Pukaar Magazine

Magic, Horror and Hollywood

Pukaar Magazine’s Ellis Di Cataldo sits down with Leicester born Actor and Writer Andy Nyman to discuss his hugely successful television and film career, making magic with Derren Brown and the severed head he keeps in a box at home.

Fresh back from Comic-Con 2013 in San Diego to promote the film Kick Ass 2, I met Andy Nyman at Leicester train station, a somewhat slight change of scenery but one that undoubtedly thrilled him just as much.

Clearly excited to be back in his home city, our interview took place in The Y Theatre which Andy hadn’t been to since 1981, when he was fifteen years old and took part in a Midland’s Shakespeare Competition; “I came second” he laughs, “I think the guy who came first now does Basil Brush.” Despite this early career disappointment, Andy pushed forward in his passions which led him to accumulate credits of actor, writer, director and member of the Inner Magic Circle.

Very much a Leicester lad, Andy attended Lancaster Boys School before going on to Melton Mowbray College to study drama. Growing up with his father’s dental practice close to the city centre and his mum still living here; he finds it a joy to come back, “I absolutely loved Leicester, I felt very at home being part of a nice city.” As one of three children, Andy thanks his “deeply happy childhood” as the reason to him becoming a successful actor. It was his family’s love of cinema and theatre which gave him the acting bug, “That was really a big part of home life. I just grew up absolutely loving it, obsessed with it. By the time I was twelve that was it; I knew that I wanted to act.” Andy soon started performing at a local stage school under the guidance of John Gillane, who helped him with audition pieces, which also led to the Midland’s Shakespeare Competition. “This is the first time I’d been back in this theatre since then, it’s so funny isn’t it, last time I was here this felt like the Palladium, it felt like 3000 seats and really, it’s just a sweet little theatre.” As a sense of nostalgia settles in the auditorium, Andy credits Leicester as being the starting point of it all, “It genuinely did allstart here and I used to do amateur dramatics at The Little Theatre, so Leicester all the way.”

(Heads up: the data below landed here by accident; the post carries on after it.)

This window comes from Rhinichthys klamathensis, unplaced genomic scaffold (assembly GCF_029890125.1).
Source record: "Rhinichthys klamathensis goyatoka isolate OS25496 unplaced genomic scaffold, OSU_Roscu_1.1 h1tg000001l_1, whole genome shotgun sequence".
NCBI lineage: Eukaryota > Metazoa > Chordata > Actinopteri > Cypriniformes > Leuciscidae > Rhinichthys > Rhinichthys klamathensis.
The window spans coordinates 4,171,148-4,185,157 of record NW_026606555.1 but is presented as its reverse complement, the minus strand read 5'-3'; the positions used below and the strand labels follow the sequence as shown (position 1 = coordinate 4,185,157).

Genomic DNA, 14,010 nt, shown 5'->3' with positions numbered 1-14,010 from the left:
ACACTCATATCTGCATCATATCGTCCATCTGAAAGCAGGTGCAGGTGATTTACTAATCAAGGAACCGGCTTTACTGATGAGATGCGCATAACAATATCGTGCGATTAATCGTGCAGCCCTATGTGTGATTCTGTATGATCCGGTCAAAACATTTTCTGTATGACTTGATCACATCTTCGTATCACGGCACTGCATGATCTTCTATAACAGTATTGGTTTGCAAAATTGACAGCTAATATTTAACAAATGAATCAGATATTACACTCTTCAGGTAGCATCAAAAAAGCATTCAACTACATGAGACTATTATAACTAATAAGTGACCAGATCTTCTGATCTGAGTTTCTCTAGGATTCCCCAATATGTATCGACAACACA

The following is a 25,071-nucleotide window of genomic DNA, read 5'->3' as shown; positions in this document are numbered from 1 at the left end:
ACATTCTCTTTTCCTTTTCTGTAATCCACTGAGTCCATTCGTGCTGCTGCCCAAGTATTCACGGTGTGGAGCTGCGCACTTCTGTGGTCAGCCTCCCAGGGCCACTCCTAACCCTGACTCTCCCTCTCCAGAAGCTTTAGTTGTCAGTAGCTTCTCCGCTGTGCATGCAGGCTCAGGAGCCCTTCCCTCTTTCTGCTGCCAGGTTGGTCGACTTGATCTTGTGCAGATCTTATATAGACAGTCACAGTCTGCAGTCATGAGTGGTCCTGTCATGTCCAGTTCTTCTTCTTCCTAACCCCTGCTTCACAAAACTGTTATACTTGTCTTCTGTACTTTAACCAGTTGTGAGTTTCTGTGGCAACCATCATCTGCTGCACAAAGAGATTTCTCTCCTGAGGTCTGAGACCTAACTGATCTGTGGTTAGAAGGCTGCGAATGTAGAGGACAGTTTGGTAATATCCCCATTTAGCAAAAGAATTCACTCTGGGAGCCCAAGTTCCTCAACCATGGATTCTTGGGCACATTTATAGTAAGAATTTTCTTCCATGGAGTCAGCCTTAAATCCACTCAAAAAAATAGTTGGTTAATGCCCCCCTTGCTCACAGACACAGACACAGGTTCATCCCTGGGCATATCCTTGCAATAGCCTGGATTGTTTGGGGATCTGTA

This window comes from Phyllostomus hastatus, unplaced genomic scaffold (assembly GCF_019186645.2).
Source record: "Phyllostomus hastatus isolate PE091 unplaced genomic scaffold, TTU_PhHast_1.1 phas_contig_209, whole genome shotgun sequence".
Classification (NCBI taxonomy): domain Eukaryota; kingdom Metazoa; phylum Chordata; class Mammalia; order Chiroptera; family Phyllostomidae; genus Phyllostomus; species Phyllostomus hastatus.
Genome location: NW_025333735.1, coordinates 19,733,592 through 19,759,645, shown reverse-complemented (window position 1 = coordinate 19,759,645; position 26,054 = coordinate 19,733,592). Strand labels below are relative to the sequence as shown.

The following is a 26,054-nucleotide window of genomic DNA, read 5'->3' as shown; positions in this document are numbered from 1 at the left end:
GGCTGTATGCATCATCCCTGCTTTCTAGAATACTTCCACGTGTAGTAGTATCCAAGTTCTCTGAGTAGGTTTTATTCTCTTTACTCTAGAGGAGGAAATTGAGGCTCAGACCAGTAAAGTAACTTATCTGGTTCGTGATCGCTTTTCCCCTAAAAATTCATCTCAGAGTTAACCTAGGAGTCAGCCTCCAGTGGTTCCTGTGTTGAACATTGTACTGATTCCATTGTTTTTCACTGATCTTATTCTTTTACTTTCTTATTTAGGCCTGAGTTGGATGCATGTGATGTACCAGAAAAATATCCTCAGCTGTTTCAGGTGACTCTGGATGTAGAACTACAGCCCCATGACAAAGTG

From then on, Andy moved to London to attend the Guildhall School of Music and Drama before embarking upon a successful career in theatre and film. It was a starring role in Charlie Brooker’s Dead Set in 2008 which put Andy back on the television for the first time in ten years. As a huge horror fan, he was thrilled by the prospect of his head being ripped off by zombies but had one stipulation for the producer. “I told him I’ve got to have the head at the end of the shoot. So we did it and I’ve got the head, it sits at home in a rusty box in my study and every now and then we get it out.”

Forever keen to take on unique and interesting roles, Andy has created some of the most iconic characters within the shows he has starred. Channel 4’s 2009 sitcom Campus saw him portray the offensive and inherently bizarre university Vice Chancellor Jonty de Wolfe. “I always want to choose work that is brave and a little bit mad and Campus certainly was that.” With fearless scripts, the writers and producers actively encouraged Andy’s collaborative input which led to Jonty’s most infamous trademark, of breaking into different accents for no reason, being created. “It was during the pilot when I said I could do a sort of Caribbean accent and I did it for the writer, who loved it and that became one of his traits. I always wanted to keep up that it should never be safe, it should feel crazy.” Andy was on stage in the West End play Abigail’s Party, when Kick Ass 2 director Jeff Wadlow saw him sporting a big handlebar moustache and acting in a ferocious manner which he thought would be a good match for the one of the film’s villains, The Tumor. A month or so later he got the call to say he had been cast and soon began work filming in Toronto and at Pinewood Studios, opposite Jim Carey and Christopher Mintz-Plasse, in the sequel to the cult-adored 2010 film. “When that came through it was just a pinch yourself moment because it’s amazing to be part of something you already liked and is on a global scale. You get an email through of Kick Ass’ global opening day figures from every country in the world; it’s insane, very exciting.”

Having just wrapped shooting in Bulgaria with Antonio Bandaras and Dylan McDermot, Andy’s latest film Automata, due out in 2014, is a dystopian thriller set in the future. Astonished at the experiences he has undertaken due to acting, Andy is humble when recognising the huge names and huge films he has worked with, “You end up going to places that you just walk around thinking how am I here? How am I here in Sofia wandering around on my own on a day off? You’re on set thinking I am doing a scene with Jim Carey or Antonio Bandaras, is this real?”